Printer-friendly versionSend by emailPDF version

Okello Oculi writes about a Nigerian documentary series featuring inspiring stories from African women.

On Sunday, 20 Match 2011, the Nigerian Television Authority (NTA) broadcast the first of ten one-hour documentaries made by Ms. Debrah Ogazuma, winner of the 1991 edition of the Union of National Radio and Television Organisations of Africa (URTNA) ‘Nelson Mandela Prize for Television Drama’. She is also known for an epic NTA production of 43 weekly episodes of ‘Magana Jari Ce’, an adaptation of Abubakar Imam’s book of tales.

‘Will The Eagle Soar?’ was telecast back-to-back for ten days in a row.
The television documentary was shot in six African countries and the home-country Nigeria. With its focus on the vital role that must be played by Africa’s women if the continent is to achieve development in each country, Ogazuma interviewed women and men politicians, top government officials and female university students in Kenya, South Africa, Uganda, Rwanda, Liberia, Ghana and Nigeria.

The eagle is Nigeria’s national bird, and its brilliant animation by computer artist Wale Olaiya carries on its combative head a narrative that runs through each episode of the documentary. Shown as ever resolute and, at one point, even dropping a sweat as it struggles to take off into flight, the lame one-winged and desperate bird (whose lone tool of flight has pictures of Nigerian men engraved into it), repeatedly falls on its back. That drama is given angry meaning by Senator Patricia Akwashiki - who is seeking re-election by her constituency in Nasarawa State in central Nigeria - when she angrily proclaims that Nigeria’s male-dominated political and economic system will continue to crash and fail to take-off so long as women do not achieve equity.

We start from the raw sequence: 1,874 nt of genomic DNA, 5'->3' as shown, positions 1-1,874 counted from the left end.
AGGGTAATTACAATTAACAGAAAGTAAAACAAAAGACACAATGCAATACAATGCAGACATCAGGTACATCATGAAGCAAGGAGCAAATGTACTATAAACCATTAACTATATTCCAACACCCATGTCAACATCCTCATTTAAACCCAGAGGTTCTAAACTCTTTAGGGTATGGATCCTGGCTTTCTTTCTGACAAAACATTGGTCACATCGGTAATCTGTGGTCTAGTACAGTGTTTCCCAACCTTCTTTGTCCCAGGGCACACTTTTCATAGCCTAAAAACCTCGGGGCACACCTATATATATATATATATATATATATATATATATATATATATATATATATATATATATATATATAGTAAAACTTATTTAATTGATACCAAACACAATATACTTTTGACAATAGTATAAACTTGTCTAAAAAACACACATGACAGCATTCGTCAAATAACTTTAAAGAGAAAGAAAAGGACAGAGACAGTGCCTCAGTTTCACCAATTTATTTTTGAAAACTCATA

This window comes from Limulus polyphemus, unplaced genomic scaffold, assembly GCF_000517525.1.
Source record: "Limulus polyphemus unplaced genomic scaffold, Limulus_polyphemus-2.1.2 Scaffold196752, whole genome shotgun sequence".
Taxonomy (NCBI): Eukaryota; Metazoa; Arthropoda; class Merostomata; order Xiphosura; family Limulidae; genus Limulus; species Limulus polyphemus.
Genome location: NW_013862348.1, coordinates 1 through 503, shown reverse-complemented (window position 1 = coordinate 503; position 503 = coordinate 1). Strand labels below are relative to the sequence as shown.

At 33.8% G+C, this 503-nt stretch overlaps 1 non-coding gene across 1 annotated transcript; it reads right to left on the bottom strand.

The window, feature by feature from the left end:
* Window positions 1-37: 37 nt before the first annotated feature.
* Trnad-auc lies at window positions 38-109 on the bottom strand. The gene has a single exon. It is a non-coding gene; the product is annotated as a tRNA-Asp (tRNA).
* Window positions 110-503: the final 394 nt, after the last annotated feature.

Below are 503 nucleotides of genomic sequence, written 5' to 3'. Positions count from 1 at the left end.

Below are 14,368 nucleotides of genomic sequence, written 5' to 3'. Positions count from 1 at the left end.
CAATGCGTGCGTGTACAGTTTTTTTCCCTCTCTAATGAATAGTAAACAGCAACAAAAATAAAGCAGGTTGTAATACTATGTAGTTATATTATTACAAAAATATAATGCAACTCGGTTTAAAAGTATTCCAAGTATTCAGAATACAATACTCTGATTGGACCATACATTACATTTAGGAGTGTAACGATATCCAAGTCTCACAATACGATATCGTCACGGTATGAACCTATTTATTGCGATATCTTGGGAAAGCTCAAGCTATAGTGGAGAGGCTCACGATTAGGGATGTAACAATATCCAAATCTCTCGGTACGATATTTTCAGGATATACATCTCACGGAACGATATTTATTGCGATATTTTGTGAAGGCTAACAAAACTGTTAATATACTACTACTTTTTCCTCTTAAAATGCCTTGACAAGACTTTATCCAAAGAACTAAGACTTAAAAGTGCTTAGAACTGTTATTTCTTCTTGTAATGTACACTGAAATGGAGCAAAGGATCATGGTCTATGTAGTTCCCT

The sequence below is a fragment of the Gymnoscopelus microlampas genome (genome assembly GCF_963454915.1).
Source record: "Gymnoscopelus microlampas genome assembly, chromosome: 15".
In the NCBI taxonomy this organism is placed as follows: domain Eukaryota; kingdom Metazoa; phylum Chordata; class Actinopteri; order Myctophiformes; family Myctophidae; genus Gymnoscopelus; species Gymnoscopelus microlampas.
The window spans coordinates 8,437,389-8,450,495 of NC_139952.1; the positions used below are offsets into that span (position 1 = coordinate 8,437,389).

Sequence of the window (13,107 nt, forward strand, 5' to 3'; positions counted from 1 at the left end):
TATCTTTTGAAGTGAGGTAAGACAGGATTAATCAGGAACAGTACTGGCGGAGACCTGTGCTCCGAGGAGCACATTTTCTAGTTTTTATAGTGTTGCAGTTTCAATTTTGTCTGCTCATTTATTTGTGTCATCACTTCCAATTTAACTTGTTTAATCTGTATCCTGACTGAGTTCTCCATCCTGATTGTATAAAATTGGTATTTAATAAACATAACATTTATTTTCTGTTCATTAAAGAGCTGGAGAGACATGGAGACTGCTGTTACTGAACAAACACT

With a rich script reflecting voices of Mau Mau freedom fighter Muthoni Likimani in Nairobi, Kenya; legendary teacher Sarah Ntiru in Uganda’s capital Kampala; Professor Bolanle Awe, Ambassador Judith Attah and Professor Felicia Ogunsheye from Nigeria; Queen Mother of Efutu and Krontihemaa of Oguaa of Ghana’s Cape Coast, the documentary celebrates authoritative voices of Africa’s pioneer post-colonial generation of women intellectuals.

The current generation of women articulate victories won by women in the alleys of power through political struggle and enlightened constitutional provisions. Other voices reveal a rich undergrowth of combative insights about women’s aspirations for their own and Africa’s progress that has a most educative commonality across the continent.

Explaining to me, in an interview in Abuja, her use of Fatima Abbas- Hassan as the series’ narrator, Ogazuma says: ‘It was as if the script was made for her. Her voice is so many things: authoritative, probing, and sonorous; and invites you to objectively analyse the issues.’

Fatima’s voice, the director of the documentary says, ‘does not at all give the impression that you will not agree with her, will not accept her position; she tells you that you and her are going along on this exploratory journey; and, somehow, she does not provoke a rebellion in you.’

Ogazuma, who wrote the script, sees her own background in drama productions as enabling Fatima Abbas-Hassan’s narration to engage viewers, while ‘the scripting style and the dialogue of characters that speak are all one movement’. With an obvious satisfaction, she says, ‘I want to believe that it is bringing the Brechtian style of drama in which the viewer is invited to critically analyse what is going on.’

The documentary, funded by Amina Az-Zubair as presidential assistant on Millennium Development Goals, through Nigeria’s Ministry of Women Affairs and Social Development, has a distinctly Nigerian focus. According to Ogazuma, its message is ‘to let us (Nigerians/Africans) see what other countries in our own region are doing. Nigerians are supposed to benefit from what other African countries are doing, what their experiences are, where there are shared experiences, what are the ways in which these experiences have been creatively applied to solving problems, helping the women and the countries to grow, develop.’

Ogazuma is expected to visit African countries to speak about the documentary series.


* Okello Oculi is executive director of Africa Vision 525 Initiative.
* Please send comments to [email protected] or comment online at Pambazuka News.